Finnish towns have a daily fresh food market that is held outside during the summer and has a permanent indoor home during the winter. The choice of food will be somewhat limited but is not restricted to only Finnish Produce goods. However, you can find all kinds of food in Finnish supermarkets from meats and fish to cheeses, pizzas, and milk. Finnish supermarkets are very modern and pleasant and much more on a par with British stores than those of their Scandinavian neighbors. They also offer a far wider choice of chilled and frozen foods than those countries. In recent years, the offering has become far more international, especially with the coming of foreign competitors such as Lidl who now have 10 percent of the market. Large department stores such as Sokos and Stockman have their own food halls, while large supermarkets such as Prisma and CityMarket also stock clothes, shoes, CDs and DVDs, electrical goods, magazines, sports equipment and much more.
From an American in Finland: Once you’re in the store and ready to check out, don’t get in the first cashier line you see. Finns have this strange ailment that whenever they see a line, they feel they must be in it. Every week at my local supermarket, I think there are huge lines at the checkout, then I»ll stroll 20 registers down and there’s a bunch of girls sitting there without any customers.
Finland produces 85 percent of its own food needs. Much of this is traditional, including bear, mouse and reindeer meat and berries with 400 times the vitamin C content of oranges. The Finns have a highly developed system of ensuring food safety. Their milk and egg safety is considered by many to be the best in Europe.
Medicine is purchased in chemists called APTEEKKI. There is usually more than one chemist in town, with one of them staying open very late or even all night. Villages and larger ski resorts also often have a chemist, or another point such as a village shop or a post office, where non-prescription medicine is sold over the counter.
Doing It Yourself
From Annabel Battersby, an Australian in Finland: ‘the first time I went to a Finnish supermarket, about a week into my first visit to Finland, I made an accidental blunder. I picked up fruit and vegetables with my shopping and went straight to the counter to buy it all. To my surprise, the girl at the checkout told me I had to weight and label the fruit and vegetables myself before coming to the counter. So I obediently went back and did this—trying hard to figure out which label was for which fruit or vegetable with my non-existent Finnish, and remembering the numbers. In Australia, the check-out assistant does this for you, and everywhere else I»ve lived come to think of it. Going to the supermarket in Finland has meant making an effort to remember to weigh and label all the fruits and vegetables myself. After the first couple of months, I still occasionally forgot to weigh one thing or another, and I feel it’s a real achievement to remember to weigh everything. It’s such a conscious effort. But even better, I»ve picked up some Finnish more quickly!»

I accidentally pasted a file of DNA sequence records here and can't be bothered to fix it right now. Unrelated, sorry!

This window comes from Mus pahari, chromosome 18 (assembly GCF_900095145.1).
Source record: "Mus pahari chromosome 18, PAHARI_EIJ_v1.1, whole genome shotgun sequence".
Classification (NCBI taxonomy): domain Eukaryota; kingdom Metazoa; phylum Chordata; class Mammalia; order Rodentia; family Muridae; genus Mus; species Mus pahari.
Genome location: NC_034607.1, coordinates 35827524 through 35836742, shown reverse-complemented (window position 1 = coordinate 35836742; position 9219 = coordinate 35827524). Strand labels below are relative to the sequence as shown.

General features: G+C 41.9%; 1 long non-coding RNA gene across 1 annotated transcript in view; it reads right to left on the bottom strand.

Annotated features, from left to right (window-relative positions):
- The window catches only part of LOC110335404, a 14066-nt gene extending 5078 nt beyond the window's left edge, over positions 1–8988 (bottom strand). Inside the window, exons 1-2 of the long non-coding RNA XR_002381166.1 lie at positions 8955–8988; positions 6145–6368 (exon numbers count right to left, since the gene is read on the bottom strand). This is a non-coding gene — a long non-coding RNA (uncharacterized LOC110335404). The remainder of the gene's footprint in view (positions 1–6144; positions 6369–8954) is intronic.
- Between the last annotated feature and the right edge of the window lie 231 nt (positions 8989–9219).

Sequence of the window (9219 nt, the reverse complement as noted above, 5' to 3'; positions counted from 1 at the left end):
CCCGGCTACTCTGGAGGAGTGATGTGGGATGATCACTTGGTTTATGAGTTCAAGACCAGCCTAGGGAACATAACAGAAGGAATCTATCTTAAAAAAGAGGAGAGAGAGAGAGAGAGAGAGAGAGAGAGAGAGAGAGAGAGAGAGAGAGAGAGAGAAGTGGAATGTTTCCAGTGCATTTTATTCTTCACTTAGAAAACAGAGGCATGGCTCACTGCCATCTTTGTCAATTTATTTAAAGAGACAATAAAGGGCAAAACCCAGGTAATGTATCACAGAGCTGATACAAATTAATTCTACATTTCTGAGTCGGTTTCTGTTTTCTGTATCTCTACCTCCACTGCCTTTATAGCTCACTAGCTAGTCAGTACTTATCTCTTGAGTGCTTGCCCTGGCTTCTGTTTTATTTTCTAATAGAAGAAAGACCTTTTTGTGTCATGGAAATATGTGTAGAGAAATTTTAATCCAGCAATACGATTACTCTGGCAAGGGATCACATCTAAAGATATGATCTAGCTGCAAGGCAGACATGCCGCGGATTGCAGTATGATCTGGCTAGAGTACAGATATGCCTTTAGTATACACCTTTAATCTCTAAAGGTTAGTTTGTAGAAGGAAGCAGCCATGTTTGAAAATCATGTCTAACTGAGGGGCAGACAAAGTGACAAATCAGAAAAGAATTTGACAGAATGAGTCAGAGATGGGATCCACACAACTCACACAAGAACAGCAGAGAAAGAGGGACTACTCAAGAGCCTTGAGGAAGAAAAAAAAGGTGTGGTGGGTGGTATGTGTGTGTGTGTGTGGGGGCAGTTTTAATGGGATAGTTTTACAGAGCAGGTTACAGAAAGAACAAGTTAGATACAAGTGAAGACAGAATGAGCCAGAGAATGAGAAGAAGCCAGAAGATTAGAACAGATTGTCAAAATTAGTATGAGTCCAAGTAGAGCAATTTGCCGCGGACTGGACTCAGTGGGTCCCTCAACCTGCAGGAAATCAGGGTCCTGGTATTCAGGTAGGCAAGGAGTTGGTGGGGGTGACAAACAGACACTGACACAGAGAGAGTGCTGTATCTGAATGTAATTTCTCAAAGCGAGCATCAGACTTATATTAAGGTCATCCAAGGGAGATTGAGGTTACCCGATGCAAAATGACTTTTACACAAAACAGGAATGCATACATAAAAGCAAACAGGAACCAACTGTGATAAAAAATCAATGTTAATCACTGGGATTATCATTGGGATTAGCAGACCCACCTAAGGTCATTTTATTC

From an American in Finland: «At all Finnish supermarkets, you need to have a coin to get a shopping cart, the coin is then given back to you when you return the cart. And not just any coin, often only 50 cents or € 1 pieces. I never have coins in my pocket and forget about this fact each and every week as I enter the store! And grocery bags cost money, like 20 cents a bag, but they’re much more durable than the free ones in the States.»
Please note that you will not be able to buy alcohol, apart from mild beer and cider, in Finnish supermarkets. Wine, strong beer and spirits are only sold in off-licences called ALKO to those over the age of 20. Some shopping centers include a separate ALKO shop, while you can also find one in some of the larger ski resorts and most towns. ALKO shops are closed on public holidays and Sundays.